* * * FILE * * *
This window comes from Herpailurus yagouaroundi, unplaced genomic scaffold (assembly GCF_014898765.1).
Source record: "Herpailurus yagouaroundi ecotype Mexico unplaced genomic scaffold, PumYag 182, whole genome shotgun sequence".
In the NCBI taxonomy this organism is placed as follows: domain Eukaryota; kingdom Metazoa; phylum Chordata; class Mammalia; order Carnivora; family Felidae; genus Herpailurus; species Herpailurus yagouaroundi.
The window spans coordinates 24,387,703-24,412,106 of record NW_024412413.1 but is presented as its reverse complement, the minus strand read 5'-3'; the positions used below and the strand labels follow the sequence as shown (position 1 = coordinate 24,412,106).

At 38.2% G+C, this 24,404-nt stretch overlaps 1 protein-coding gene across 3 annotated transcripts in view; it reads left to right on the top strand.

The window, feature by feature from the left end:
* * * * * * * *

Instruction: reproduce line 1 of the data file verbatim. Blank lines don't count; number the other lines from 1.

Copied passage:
This window comes from Herpailurus yagouaroundi, unplaced genomic scaffold (assembly GCF_014898765.1).